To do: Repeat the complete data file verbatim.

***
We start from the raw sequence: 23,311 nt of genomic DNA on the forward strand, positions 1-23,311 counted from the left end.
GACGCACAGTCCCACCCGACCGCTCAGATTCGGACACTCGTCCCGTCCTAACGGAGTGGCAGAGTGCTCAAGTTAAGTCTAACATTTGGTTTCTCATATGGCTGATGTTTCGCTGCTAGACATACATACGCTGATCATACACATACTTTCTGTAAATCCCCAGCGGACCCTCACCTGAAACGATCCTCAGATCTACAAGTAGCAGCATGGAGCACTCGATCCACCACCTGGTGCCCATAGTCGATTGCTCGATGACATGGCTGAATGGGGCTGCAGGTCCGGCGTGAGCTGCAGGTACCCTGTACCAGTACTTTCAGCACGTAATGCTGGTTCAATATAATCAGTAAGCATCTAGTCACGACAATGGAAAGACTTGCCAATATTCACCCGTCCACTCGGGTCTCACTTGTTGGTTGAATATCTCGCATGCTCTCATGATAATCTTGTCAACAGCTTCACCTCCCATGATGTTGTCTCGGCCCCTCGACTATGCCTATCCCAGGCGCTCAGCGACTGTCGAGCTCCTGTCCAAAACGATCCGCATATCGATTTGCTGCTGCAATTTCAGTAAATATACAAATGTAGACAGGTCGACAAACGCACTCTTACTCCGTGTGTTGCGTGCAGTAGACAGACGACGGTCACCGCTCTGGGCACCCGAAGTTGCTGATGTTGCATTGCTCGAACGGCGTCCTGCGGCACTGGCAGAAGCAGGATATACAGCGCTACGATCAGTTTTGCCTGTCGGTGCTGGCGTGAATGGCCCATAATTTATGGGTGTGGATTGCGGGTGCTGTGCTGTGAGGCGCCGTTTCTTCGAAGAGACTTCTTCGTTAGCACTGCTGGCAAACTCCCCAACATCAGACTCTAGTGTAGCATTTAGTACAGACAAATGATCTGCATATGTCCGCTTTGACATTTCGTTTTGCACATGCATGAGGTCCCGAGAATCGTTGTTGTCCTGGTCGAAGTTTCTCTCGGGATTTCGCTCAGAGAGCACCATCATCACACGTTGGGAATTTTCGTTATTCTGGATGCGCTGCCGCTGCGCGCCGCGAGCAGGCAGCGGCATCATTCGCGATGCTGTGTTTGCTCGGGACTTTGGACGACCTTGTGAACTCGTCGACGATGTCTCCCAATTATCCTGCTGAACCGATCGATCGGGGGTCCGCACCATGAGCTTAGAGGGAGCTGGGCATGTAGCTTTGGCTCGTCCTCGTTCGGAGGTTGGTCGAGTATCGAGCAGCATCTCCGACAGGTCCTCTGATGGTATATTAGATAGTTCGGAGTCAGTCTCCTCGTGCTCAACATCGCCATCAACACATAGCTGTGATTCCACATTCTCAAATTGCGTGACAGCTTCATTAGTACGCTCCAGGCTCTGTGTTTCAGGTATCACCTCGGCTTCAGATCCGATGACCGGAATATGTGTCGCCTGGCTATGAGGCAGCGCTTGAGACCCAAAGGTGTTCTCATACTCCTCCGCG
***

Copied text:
We start from the raw sequence: 23,311 nt of genomic DNA on the forward strand, positions 1-23,311 counted from the left end.
GACGCACAGTCCCACCCGACCGCTCAGATTCGGACACTCGTCCCGTCCTAACGGAGTGGCAGAGTGCTCAAGTTAAGTCTAACATTTGGTTTCTCATATGGCTGATGTTTCGCTGCTAGACATACATACGCTGATCATACACATACTTTCTGTAAATCCCCAGCGGACCCTCACCTGAAACGATCCTCAGATCTACAAGTAGCAGCATGGAGCACTCGATCCACCACCTGGTGCCCATAGTCGATTGCTCGATGACATGGCTGAATGGGGCTGCAGGTCCGGCGTGAGCTGCAGGTACCCTGTACCAGTACTTTCAGCACGTAATGCTGGTTCAATATAATCAGTAAGCATCTAGTCACGACAATGGAAAGACTTGCCAATATTCACCCGTCCACTCGGGTCTCACTTGTTGGTTGAATATCTCGCATGCTCTCATGATAATCTTGTCAACAGCTTCACCTCCCATGATGTTGTCTCGGCCCCTCGACTATGCCTATCCCAGGCGCTCAGCGACTGTCGAGCTCCTGTCCAAAACGATCCGCATATCGATTTGCTGCTGCAATTTCAGTAAATATACAAATGTAGACAGGTCGACAAACGCACTCTTACTCCGTGTGTTGCGTGCAGTAGACAGACGACGGTCACCGCTCTGGGCACCCGAAGTTGCTGATGTTGCATTGCTCGAACGGCGTCCTGCGGCACTGGCAGAAGCAGGATATACAGCGCTACGATCAGTTTTGCCTGTCGGTGCTGGCGTGAATGGCCCATAATTTATGGGTGTGGATTGCGGGTGCTGTGCTGTGAGGCGCCGTTTCTTCGAAGAGACTTCTTCGTTAGCACTGCTGGCAAACTCCCCAACATCAGACTCTAGTGTAGCATTTAGTACAGACAAATGATCTGCATATGTCCGCTTTGACATTTCGTTTTGCACATGCATGAGGTCCCGAGAATCGTTGTTGTCCTGGTCGAAGTTTCTCTCGGGATTTCGCTCAGAGAGCACCATCATCACACGTTGGGAATTTTCGTTATTCTGGATGCGCTGCCGCTGCGCGCCGCGAGCAGGCAGCGGCATCATTCGCGATGCTGTGTTTGCTCGGGACTTTGGACGACCTTGTGAACTCGTCGACGATGTCTCCCAATTATCCTGCTGAACCGATCGATCGGGGGTCCGCACCATGAGCTTAGAGGGAGCTGGGCATGTAGCTTTGGCTCGTCCTCGTTCGGAGGTTGGTCGAGTATCGAGCAGCATCTCCGACAGGTCCTCTGATGGTATATTAGATAGTTCGGAGTCAGTCTCCTCGTGCTCAACATCGCCATCAACACATAGCTGTGATTCCACATTCTCAAATTGCGTGACAGCTTCATTAGTACGCTCCAGGCTCTGTGTTTCAGGTATCACCTCGGCTTCAGATCCGATGACCGGAATATGTGTCGCCTGGCTATGAGGCAGCGCTTGAGACCCAAAGGTGTTCTCATACTCCTCCGCG